Theophillis Goodyear: Complex Systems Dynamics, Hueristics, & Poetry

Architecture, Culture, Design, Knowledge, P2P / Panarchy
Theophillis Goodyear
Theophillis Goodyear

Powerful and effective heuristics are the only way to quickly communicate the complex understandings required to save humanity, because they facilitate quick feedback. They break through information logjams. They reduce information overload. The various elite powers on the planet use heuristics in the form of propaganda to mislead the people and drive them like cattle toward a predetermined objective. But they have a great advantage over us. It’s easier to confuse than enlighten. It’s easier to destroy than to build. It’s easier to get people to misunderstand complexity than to get them to understand it.

So unless we become clever at heuristics, we are outnumbered and outgunned. And we need to be cognizant of any model that can help us dilate the conduits of feedback to the point where our big picture understandings can spread like lightening to the general public. There are many ways to do this, mostly by commandeering well-understood terms and putting them to new uses.

While I was watching the Boston Marathon bombing coverage I heard them talk about victims who were at one point in critical condition but who had been reevaluated to serious condition. And it made me want to look up the precise definitions of these terms. That’s when I saw that they could have usefulness describing all kinds of complex social dynamics. After all, that’s what systems theory is all about. The five terms are: undetermined, good, fair, serious, and critical. You can find definitions here at wikipedia:

Briefly, they are: waiting assessment; stable within normal limits; indicators are favorable; indicators are questionable; and indicators are unfavorable. These concepts can be applied at every level and context of social dynamics because they are terms that describe systems. And as Donella H. Meadows stressed, the whole point of systems theory is to cut through all the jargon of the multiplicity of specialties. The point is to make things as simple as possible without making them too simple. Simplify but don’t oversimplify.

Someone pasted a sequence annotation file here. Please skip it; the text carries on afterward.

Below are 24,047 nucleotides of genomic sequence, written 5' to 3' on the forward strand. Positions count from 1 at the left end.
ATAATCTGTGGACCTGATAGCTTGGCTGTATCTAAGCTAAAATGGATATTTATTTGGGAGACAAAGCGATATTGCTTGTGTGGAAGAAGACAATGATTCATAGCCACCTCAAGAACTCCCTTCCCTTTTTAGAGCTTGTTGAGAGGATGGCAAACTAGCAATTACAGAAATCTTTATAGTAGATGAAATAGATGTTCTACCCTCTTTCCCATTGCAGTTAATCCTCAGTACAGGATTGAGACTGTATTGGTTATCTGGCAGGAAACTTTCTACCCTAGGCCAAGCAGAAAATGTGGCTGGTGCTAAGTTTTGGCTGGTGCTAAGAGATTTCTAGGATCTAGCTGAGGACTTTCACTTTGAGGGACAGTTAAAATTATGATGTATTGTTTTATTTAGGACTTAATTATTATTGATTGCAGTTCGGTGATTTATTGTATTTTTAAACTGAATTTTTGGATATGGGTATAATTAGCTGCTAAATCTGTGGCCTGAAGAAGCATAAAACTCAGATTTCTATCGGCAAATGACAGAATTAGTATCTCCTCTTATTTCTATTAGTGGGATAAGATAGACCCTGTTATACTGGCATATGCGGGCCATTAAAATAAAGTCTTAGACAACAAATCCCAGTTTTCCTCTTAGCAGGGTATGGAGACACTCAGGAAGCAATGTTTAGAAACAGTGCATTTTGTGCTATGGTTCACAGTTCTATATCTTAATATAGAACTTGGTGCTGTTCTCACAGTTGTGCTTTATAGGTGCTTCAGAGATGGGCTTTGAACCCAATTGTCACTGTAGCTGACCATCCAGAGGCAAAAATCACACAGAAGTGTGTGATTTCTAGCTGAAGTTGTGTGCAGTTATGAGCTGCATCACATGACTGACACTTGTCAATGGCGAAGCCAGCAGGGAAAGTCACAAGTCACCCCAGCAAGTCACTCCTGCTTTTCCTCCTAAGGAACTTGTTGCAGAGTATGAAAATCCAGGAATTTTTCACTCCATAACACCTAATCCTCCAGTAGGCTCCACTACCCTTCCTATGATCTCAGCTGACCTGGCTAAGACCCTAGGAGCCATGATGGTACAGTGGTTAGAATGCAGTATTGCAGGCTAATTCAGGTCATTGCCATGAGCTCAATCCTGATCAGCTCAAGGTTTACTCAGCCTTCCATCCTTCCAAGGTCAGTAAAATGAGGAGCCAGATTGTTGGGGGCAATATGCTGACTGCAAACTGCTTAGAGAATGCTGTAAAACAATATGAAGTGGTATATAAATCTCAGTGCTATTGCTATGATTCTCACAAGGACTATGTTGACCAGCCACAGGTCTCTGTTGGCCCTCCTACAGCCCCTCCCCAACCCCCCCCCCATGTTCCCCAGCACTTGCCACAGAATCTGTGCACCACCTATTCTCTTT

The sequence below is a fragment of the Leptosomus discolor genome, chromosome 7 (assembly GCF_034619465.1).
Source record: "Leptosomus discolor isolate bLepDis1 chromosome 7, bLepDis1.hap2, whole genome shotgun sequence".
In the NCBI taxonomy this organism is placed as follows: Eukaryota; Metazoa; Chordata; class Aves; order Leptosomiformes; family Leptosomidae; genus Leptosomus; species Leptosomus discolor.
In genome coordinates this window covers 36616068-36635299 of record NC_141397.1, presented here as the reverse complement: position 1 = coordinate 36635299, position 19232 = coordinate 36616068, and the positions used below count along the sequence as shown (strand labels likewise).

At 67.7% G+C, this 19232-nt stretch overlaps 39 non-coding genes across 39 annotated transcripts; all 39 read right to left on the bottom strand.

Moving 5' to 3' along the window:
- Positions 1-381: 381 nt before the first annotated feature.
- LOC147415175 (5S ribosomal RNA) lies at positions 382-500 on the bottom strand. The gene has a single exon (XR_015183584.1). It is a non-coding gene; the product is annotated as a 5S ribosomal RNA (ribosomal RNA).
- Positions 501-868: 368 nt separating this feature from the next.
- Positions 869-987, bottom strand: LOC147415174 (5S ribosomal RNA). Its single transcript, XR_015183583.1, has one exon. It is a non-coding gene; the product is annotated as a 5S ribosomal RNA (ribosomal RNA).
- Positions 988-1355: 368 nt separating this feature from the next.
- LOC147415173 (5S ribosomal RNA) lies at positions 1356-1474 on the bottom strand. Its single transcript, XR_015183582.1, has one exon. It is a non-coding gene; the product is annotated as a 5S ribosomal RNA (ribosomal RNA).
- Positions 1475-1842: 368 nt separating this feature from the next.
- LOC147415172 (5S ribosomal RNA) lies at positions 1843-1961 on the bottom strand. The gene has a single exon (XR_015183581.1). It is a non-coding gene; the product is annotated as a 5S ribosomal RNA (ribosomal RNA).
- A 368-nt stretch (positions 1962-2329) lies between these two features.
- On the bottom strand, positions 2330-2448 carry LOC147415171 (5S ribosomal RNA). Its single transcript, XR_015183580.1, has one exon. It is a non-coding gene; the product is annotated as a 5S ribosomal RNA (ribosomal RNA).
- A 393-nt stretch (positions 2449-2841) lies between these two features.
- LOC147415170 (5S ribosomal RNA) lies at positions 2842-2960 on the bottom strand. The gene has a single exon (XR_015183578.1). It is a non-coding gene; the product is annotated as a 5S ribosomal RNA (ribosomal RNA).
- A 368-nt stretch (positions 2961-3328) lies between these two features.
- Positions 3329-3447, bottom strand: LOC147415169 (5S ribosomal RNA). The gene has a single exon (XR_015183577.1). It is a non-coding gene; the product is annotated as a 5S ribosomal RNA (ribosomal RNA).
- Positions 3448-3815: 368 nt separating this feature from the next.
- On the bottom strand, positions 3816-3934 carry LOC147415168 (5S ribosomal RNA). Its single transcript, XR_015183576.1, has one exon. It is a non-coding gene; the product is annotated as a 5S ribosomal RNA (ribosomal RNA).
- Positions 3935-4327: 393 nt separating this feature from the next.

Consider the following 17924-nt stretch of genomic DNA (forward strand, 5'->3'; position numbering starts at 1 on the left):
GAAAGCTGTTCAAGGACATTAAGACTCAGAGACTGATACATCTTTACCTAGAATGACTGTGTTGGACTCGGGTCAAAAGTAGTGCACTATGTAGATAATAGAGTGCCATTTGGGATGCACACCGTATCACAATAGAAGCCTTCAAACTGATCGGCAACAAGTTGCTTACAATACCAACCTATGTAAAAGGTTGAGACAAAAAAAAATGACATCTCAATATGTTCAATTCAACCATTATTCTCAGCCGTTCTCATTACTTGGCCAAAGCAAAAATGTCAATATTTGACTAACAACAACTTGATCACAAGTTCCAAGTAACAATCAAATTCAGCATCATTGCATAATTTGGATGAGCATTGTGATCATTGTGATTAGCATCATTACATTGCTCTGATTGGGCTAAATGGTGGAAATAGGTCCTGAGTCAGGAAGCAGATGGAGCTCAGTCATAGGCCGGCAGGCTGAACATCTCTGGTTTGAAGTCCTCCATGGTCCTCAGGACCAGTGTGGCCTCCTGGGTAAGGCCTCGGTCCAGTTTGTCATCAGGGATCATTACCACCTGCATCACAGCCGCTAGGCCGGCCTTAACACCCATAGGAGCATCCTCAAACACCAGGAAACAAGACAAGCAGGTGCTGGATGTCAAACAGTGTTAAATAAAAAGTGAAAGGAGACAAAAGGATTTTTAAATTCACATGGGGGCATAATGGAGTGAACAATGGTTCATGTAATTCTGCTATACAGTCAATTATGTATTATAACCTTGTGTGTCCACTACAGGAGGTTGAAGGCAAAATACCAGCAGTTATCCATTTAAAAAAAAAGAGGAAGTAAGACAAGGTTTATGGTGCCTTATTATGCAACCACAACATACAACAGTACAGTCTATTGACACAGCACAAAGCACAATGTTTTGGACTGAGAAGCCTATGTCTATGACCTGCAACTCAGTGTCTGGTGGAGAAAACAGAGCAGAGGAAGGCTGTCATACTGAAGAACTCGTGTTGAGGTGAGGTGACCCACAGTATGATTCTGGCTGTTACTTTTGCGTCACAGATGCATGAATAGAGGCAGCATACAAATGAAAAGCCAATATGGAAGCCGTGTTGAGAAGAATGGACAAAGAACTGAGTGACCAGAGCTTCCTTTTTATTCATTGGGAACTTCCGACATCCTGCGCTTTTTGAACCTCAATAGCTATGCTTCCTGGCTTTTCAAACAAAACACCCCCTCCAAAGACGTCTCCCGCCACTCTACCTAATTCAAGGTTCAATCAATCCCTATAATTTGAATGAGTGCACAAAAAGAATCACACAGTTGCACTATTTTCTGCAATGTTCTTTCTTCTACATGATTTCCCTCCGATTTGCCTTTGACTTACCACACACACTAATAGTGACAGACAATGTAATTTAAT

But she said that systems theory, ironically, became a specialty unto itself, and became complex and obscure and remote when the whole idea was to reverse that process and no facilitate it and further it. So we all need to try our best to use terminology that is quickly grasped by the average citizen: We the People, remember them/us? As the Chinese say, a picture is worth a thousand words. Images are the best teachers.

That’s the reason that the metaphorical language of poetry is so powerful. That’s the reason it reaches people so deeply. The most prominent devices of poetry are simile and metaphor, which express one idea (perhaps more obscure and abstract) through it’s similarity to another more well known idea. And the medium is imagery. And I think these five medical terms are just one example of how fairly well-known terms could be used to convey complex, big picture understandings.

We should all keep our eyes open for such terms, because they are the only way we will ever reach the average citizen and open their eyes to what we already see.

Phi Beta Iota:  Organizations — governments, corporations, religions, universities, labor unions — all lie to protect the accumulated benefits of those who have been placed in positions of public trust and private power.  They lie for the wrong reasons, and their lies deepen the situation, turning disasters in to catastrophes.  Only the truth is an absolute good.  The truth at any cost lowers all other costs.

Supplemental from a Systems Person:    I like the medical terms.  Very nice observation.  However, they work because we have agreement on what is normal.  To some people slavery in the South was normal and efforts to change it were disruptive.  For a generation the Cold War was normal and the collapse of the USSR was very disruptive.  For some people having the banking industry take 40% of corporate profits is just fine.  If we could define what normal is, at least within a range, then we could use terms like serious and critical.  I think it could be a very worthwhile effort.  Unemployment and inflation are widely used “vital signs.”  CO2 and average temperature are becoming accepted.  Inequality (e.g., the Gini coefficient) is an important indicator for some people.  Some people work to create indicators (e.g., transparency international measures corruption).  A friend of mine, David Campbell, developed a measure of democracy.  Currently measures of the quality of universities are causing chaos in universities as administrators strive to rise in rankings (e.g., firing good people because they do not publish in journals used in rankings).  I think journalists would be more effective if they focused on some key indicators in addition to specific events.  There have been  efforts recently to put a specific terrorist event within the context of similar events over the past several years.  The business press combines articles on indicators with articles on stock offerings, mergers and acquisitions, etc.

See Also:


Graphic: Human Information Pathologies

Robert Steele: Itemization of Information Pathologies